« Chemistry in the Quantum Vacuum. No, Really. |
| Pharma Sales Corruption in India. And How. »
September 17, 2012
Another One of Those Startling Molecular Images
There's a paper out in Science from a team led by the IBM-Zürich folks, who have been pushing the capabilities of atomic-force microscopy for some time now. These are the people who published the paper in 2009 with those images of pentacene, and now they're back with even higher resolution.
One of their images is shown here. This is a big polycyclic aromatic hydrocarbon, hexabenzocoronene. One of the things that students note when they first try drawing such things is where the "holes" are. Aromatic benzene rings are special (different electron densities, different bond lengths), and if you connect one to another by a single bond (biphenyl), that connecting bond is of ordinary length. But a structure like this one - is it six benzene rings connected by a network of those ordinary bonds? Or are the electrons spread out over the whole surface in a great big delocalized cloud? Or something in between?
Calculations suggest that "in between, but still different" is the right answer, with some of the bonds having more double-bond character than others. And that's what this paper has determined by reaching down and feeling the bonds with an AFM tip. There's a single CO molecule at the end of the probe, and they've gotten to the point where they can see that they get greater sensitivity if that carbon monoxide molecule is tilted over rather than pointing straight down. I am not making that up. Running this single-molecule finger over the surface of hexabenzocoronene gives you the images shown.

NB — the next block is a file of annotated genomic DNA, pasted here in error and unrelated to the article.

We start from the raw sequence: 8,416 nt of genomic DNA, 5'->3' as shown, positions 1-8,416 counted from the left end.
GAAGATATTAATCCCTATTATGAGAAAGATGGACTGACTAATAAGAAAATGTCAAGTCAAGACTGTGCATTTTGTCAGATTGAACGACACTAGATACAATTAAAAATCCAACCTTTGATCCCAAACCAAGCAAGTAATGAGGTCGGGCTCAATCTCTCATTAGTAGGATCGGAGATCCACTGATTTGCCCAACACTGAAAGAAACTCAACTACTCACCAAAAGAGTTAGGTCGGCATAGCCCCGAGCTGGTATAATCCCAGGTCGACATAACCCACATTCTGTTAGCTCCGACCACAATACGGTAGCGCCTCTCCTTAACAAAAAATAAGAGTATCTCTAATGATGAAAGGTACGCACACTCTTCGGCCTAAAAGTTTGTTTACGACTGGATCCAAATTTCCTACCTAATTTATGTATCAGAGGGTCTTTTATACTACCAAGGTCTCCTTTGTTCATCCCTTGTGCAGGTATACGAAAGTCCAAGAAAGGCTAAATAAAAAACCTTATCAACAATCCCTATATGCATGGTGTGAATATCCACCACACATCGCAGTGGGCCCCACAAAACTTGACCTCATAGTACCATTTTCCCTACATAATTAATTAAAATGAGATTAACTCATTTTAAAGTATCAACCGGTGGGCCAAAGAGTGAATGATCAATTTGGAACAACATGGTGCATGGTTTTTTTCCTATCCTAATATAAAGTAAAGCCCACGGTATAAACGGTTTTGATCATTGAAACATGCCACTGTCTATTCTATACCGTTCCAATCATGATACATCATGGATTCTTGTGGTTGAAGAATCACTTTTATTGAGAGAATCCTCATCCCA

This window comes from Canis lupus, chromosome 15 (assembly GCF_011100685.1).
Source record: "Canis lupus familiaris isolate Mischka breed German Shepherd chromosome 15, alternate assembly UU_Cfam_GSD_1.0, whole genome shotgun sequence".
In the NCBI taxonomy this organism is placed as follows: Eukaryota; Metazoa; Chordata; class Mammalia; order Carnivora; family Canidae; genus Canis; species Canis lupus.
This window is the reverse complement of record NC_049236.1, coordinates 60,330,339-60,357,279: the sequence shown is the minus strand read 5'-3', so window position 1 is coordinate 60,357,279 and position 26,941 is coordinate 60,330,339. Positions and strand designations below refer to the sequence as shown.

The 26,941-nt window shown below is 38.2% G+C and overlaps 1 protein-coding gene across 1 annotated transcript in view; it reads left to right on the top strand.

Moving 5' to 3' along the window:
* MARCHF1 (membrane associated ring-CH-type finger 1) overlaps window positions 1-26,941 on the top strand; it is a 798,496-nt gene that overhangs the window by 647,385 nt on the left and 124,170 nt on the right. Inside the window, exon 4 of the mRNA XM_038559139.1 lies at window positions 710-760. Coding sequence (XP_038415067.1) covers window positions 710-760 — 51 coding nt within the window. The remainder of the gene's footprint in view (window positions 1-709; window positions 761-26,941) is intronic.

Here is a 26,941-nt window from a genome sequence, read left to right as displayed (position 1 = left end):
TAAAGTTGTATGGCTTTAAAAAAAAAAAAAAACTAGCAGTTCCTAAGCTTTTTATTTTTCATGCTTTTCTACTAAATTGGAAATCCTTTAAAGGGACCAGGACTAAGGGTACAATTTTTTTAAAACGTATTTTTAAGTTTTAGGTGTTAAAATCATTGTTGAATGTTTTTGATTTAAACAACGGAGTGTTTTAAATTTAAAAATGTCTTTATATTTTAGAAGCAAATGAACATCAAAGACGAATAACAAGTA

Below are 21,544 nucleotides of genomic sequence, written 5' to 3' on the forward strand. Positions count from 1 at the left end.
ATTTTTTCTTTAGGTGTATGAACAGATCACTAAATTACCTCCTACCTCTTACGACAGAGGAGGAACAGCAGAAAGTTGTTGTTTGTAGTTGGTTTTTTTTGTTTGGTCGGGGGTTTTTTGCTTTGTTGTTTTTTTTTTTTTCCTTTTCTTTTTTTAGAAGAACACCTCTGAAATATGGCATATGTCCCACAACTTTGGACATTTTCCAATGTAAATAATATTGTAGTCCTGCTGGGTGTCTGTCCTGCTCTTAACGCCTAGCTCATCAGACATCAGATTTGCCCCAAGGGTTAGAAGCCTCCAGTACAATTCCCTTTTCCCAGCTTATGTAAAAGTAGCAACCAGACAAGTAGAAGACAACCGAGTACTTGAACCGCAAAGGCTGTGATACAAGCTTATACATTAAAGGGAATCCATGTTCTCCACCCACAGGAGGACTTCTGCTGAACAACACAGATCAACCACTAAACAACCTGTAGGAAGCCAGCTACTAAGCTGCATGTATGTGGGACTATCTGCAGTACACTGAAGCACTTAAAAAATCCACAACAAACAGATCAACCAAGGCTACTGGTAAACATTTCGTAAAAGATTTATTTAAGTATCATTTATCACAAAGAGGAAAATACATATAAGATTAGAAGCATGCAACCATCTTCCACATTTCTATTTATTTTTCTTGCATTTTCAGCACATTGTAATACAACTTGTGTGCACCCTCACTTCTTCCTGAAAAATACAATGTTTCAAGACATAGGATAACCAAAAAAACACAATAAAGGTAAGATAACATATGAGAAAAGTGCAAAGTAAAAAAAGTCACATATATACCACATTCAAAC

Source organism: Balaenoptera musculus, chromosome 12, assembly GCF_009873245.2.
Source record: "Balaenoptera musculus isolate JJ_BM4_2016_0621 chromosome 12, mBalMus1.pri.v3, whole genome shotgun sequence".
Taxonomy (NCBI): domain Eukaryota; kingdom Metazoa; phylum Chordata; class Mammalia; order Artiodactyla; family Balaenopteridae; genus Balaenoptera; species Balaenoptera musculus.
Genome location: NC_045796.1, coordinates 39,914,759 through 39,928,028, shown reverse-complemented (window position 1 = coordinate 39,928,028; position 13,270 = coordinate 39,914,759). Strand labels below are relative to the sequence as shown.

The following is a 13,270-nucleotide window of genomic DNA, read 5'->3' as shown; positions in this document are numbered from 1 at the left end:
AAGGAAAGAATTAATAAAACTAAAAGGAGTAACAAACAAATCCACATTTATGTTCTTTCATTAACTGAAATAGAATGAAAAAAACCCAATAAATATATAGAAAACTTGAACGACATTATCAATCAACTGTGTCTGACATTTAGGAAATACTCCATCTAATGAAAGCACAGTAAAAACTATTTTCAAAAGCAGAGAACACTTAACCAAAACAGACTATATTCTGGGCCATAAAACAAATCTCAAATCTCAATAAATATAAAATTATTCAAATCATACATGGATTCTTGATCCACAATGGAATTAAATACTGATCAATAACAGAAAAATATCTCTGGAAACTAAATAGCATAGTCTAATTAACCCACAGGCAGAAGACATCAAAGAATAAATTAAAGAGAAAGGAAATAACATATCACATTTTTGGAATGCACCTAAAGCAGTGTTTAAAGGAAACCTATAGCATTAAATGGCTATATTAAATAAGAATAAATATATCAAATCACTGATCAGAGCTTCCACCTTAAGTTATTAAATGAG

"A" is the structure of the molecule, with the two different kinds of bond (i-bonds and j-bonds) noted. "B" is an AFM image at a constant height of 0.35 angstrom, which is really putting your atomic thumb down. The dark parts of the image correspond to attractive forces (van der Waals), and the light parts correspond to repulsive push-back. In this case, the pushback is due to the Pauli exclusion principle - those electrons cannot occupy the same quantum states, and they are quite adamant about that when you try to force them together. The electron density is highest around the outer part of the structure, but you can clearly see the bonds all the way through the internal structure as well. Take a look at the central aromatic ring - its bonds show up more more clearly than the bonds leading out from it, reflecting the greater electron density in there. "C" is an AFM image at 3.5A height in a "pseudo-3d representation", and "D" is the calculated electron density in between these two heights (at 2.5A above the molecule). Note that the two different kinds of bonds are also apparent in panel C, where some of them are brighter and shorter.
This kind of thing continues to give me a funny feeling when I read about it. Actually using things like Pauli repulsion to make pictures of molecules, well. . .maybe I am living in someone's science fiction novel, at that.
+ TrackBacks (0) | Category: Chemical News
POST A COMMENT
- RELATED ENTRIES
- Scripps Update
- What If Drug Patents Were Written Like Software Patents?
- Stem Cells: The Center of "Right to Try"
- Speaking of Polyphenols. . .
- Dark Biology And Small Molecules
- How Polyphenols Work, Perhaps?
- More On Automated Medicinal Chemistry
- Scripps Merging With USC?